Cyclone Strikes Solomon Islands Capital

Six people dead and over 100 were left homeless in Honiara yesterday as cyclone ‘Victor’ blitzed through the Solomon Islands capital. Blowing at over 140km/hr, the cyclone passed over Honiara at midday, destroying homes and buildings, leaving an additional 18 people injured.

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Residents walking through the rain and surrounding debris following the aftermath of the cyclone (Audience Submitted: Tony Bransby)

 

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Opal Card: a Nice Reformation, but the potential Loophole of NSW Public Transport.

"I'm using Opal card almost every day, but I'm worried about it."

Since the Opal electronic ticketing system was established in New South Wales from last March, more than 2,000,000 Opal Cards has been applied in Australia. Minister for Transport Gladys Berejiklian indicated the roll out of Opal card is “phenomenal”. However, this $1.2 billion investment ticketing system is denounced because of its deficiencies of software and the accompanying influences.

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 (Trian station entrance with Opal electronic ticketing system. Photography by Yepin Hu, 28th April,2015.)

The population of the NSW is approximately 7.4 million (Australian Bureau of Statistics). The 2 million Opal cards holders take a high proportion as Opal card has quickly become the NSW travellers’ basic necessities and travel passes. Passengers could tap on / off on the Opal devices with Opal cards to get the access of public transportations. At the same time, the paper tickets were gradually replaced by Opal.

“I really like Opal card, I think we should had it a long time ago. I used use paper ticket before but it always very inconvenient because only can buy weekly or monthly for the concession one. I love Opal card cause it’s easier and saving time.” Isabella Lau, a local student of Sydney Uni, said.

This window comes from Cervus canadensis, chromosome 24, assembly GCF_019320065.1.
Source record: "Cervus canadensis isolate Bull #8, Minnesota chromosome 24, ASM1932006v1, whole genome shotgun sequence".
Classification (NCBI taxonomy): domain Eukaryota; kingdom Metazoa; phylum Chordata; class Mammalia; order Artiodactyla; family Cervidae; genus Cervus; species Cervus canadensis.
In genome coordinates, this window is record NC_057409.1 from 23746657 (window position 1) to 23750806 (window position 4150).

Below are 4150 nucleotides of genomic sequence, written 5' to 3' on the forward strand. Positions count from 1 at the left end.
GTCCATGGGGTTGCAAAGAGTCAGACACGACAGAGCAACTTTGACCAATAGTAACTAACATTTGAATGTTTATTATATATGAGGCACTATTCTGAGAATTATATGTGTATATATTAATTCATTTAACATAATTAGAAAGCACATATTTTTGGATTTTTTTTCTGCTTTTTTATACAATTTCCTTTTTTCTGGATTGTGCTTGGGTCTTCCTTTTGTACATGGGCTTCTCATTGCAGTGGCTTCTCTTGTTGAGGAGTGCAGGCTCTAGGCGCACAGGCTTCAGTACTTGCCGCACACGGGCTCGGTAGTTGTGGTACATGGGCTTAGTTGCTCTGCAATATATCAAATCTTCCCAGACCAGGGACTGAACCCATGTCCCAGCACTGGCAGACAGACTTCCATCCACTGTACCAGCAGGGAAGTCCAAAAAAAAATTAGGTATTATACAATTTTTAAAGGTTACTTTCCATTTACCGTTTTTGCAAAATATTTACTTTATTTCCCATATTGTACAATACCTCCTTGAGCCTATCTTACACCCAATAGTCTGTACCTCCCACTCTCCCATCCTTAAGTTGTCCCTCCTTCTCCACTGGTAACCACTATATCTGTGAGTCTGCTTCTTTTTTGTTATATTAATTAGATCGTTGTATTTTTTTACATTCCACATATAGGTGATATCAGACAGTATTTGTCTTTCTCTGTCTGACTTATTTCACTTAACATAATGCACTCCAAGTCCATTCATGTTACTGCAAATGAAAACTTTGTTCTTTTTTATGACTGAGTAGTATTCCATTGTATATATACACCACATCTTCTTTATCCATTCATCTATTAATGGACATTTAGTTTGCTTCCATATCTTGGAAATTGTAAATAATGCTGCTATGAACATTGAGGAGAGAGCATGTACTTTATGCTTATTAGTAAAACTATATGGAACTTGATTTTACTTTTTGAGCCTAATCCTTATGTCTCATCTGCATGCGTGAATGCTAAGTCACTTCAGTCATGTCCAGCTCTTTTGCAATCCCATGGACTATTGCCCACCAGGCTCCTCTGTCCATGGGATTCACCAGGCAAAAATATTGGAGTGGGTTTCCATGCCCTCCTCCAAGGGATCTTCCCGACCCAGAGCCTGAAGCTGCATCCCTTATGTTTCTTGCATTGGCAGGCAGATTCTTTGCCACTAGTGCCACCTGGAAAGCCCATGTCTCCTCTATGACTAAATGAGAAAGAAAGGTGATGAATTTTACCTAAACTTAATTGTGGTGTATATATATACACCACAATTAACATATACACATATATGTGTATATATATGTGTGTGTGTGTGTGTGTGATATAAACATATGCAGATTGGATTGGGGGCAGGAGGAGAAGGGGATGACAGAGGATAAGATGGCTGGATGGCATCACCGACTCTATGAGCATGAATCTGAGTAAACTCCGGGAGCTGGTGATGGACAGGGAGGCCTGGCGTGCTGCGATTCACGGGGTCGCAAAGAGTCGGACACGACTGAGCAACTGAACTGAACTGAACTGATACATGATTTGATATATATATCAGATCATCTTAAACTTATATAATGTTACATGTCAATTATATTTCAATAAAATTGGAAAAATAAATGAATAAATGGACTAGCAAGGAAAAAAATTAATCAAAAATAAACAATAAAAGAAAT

Is Opal card really that practical and really so welcome?

And it seems that Opal card is popular, but not 100% satisfied. Isabella Lau continued talking:“I think it will be good that they sale the Opal cards in train station cause right now you could book them online but it still take a while. They could make it cheaper, maybe more benefits.”

Opal electronic ticketing system is a great reformation in NSW, but it currently not a perfect transport system. With the process of operating, more shortcomings of Opal system have revealed.

Weifeng Chen is an overseas student from China and currently residing in Burwood, Sydney, she told me: “Rails and buses are the main means of my daily transport. I use Opal card almost every day. But the Opal card contains my personal information, and I heard that the Australian government can investigate passengers’ daily travel movements from the Opal company, that makes me feel no sense of security, as if being monitored.”

“Also, I have twice experienced that Opal card system overcharged my transportation costs, which makes me feel annoying and worried as well. You know, my bank card is bundling with Opal. ”

Yes, the story that Chen mentioned is not only happened on her. Moreover, according to the 9 -News TV Channel reported, that from August to October in 2014, Opal users are overcharged 1,205,556 times, that the fare value totaled over 6 million Australian dollars with malfunctioned.

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(Source: from 9 News. com.au )